Restaurant Operations: 3 Strategies to Optimize Labor and Schedule to Targets

optimize laborIn the restaurant business, where you’re watching every dollar, the ability to trim your labor costs down to the dollar is critical. And controlling labor can be the key to a profitable week. Let’s look at at how to optimize labor, and why it’s so critical to get our labor costs under control.

We know that fixed costs such as rent and utilities are beyond our control, while labor is a cost we can control. But there are lots of moving parts to consider.

Labor Targets

Are you setting labor targets, and scheduling to achieve them?

Start to optimize labor by reviewing the sales forecast from your point of sale system every week. You’ll need to break it down by day part and then compare projected delivery sales versus carryout and dine-in or catering.

Note differences by hour.  And be aware of other factors in the coming week that could change the forecast: look at special events, weather, road construction, and big pre-orders that could have an impact—and adjust the totals. To optimize labor, it’s important to be accurate with your sales forecast, because it’s the basis for the week’s labor targets.

To speed up scheduling, check to see if you have staff availability defined in the POS system by day and shift. And for accurate labor cost tracking, remember to record overhead costs like payroll taxes, worker’s compensation, and benefits in the POS system too.

You can also set Employee Restrictions in your POS to control costs and ensure compliance. Set limits on overtime and breaks, and limit hours and days of work for younger staff as required by labor code.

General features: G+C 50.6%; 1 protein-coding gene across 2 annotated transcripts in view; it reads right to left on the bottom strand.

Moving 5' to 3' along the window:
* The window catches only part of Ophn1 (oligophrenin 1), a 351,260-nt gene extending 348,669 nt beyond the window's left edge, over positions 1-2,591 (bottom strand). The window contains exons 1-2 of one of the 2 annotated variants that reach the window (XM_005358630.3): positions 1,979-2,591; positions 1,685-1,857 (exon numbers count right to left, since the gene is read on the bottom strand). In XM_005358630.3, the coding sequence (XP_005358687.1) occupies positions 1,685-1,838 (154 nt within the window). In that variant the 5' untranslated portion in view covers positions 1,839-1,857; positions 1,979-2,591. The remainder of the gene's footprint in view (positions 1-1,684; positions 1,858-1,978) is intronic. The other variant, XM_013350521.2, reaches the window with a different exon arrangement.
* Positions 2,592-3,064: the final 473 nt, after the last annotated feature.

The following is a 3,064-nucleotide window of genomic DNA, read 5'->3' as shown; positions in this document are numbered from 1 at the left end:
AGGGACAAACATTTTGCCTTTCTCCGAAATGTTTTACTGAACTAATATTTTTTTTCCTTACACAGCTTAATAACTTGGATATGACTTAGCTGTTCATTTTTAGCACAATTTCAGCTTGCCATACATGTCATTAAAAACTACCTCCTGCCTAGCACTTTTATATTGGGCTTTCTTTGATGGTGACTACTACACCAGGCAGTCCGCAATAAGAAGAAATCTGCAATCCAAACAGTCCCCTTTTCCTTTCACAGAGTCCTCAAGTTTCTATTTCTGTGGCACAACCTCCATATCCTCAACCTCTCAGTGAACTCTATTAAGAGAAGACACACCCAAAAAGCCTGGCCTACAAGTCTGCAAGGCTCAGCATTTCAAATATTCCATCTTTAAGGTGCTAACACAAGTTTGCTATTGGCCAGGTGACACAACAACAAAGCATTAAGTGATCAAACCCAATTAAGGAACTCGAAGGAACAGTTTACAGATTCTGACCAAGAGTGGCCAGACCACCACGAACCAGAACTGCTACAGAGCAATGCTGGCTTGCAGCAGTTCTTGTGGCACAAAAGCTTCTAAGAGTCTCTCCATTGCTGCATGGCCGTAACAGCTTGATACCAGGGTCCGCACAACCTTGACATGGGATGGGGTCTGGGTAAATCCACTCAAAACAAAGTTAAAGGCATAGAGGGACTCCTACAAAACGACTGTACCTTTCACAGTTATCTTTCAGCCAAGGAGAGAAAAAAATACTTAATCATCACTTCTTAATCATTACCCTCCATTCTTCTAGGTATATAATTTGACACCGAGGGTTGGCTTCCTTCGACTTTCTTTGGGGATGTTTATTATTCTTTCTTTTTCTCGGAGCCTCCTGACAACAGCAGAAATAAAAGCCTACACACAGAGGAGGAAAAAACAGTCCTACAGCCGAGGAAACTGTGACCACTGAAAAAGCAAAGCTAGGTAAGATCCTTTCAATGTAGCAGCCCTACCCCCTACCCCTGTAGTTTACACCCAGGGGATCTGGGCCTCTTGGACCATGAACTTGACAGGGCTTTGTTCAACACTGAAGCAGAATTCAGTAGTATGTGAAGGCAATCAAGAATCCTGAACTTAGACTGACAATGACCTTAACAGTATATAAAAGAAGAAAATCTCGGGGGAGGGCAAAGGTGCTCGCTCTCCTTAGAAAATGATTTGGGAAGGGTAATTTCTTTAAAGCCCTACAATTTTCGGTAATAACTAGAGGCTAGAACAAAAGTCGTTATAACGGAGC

Dashboard Metrics

A dashboard view of labor performance provides important insight into where you can trim costs:

  • Watch your labor dashboard metrics throughout the day and send staff home during slow times.
  • Compare labor vs. sales frequently to stay on top of actual costs.

Labor Controls – Set limits, controls, and alerts in the POS to deter time theft and control costs:

  • Set limits on early and late clock-ins to prevent staff trying to cheat the clock.
  • Force a manager override for exceptions, so you can be sure you’re paying only for the hours  scheduled and actually worked.
  • Control logins with fingerprint security, building accountability and deterring time clock abuse.
  • Track different pay rates for different jobs. This may apply if, for example, you want a driver to prep or clean between runs. This can reduce not only payroll costs, but potentially also cut your Worker’s Compensation costs, as drivers on the road are in a higher risk rate class.

Automate

Look at ways you can automate or eliminate manual jobs.

Twenty years ago, when restaurants first began to move from pen and paper ordering to digital cash registers and POS systems, one key benefit was time savings. Restaurant operators found they were able to optimize labor and handle more business with the same staff—and the savings were substantial.

Today, the shift to online ordering is having a similar impact. So—how much more business could you handle by shifting phone orders online?

If you’re in Chicago or Phoenix or LA – you may be using GrubHub, Seamless, Eat24, or similar services to drive orders to your restaurant. If so, chances are you have staff spending hours each week (or even hours each day) manually entering orders from these services into your POS.

At Pizza Expo last year, we talked to a client who had two team members tied up for most of the day manually entering orders from five different ordering sites (on five separate tablets) into the POS.

If you’re in this boat, you need to get those orders flowing directly into the POS system.

Most 3rd party ordering sites don’t integrate with POS systems, but today there are services that can bridge the gap between these third party sites and your point of sale system. Chowly Inc. does this for SpeedLine.

What that means is that those hours of manual order entry are no longer necessary. Some restaurants have cut thousands of dollars in labor with this one change.

Find out more about effective labor management strategies:

 
The Labor Issue

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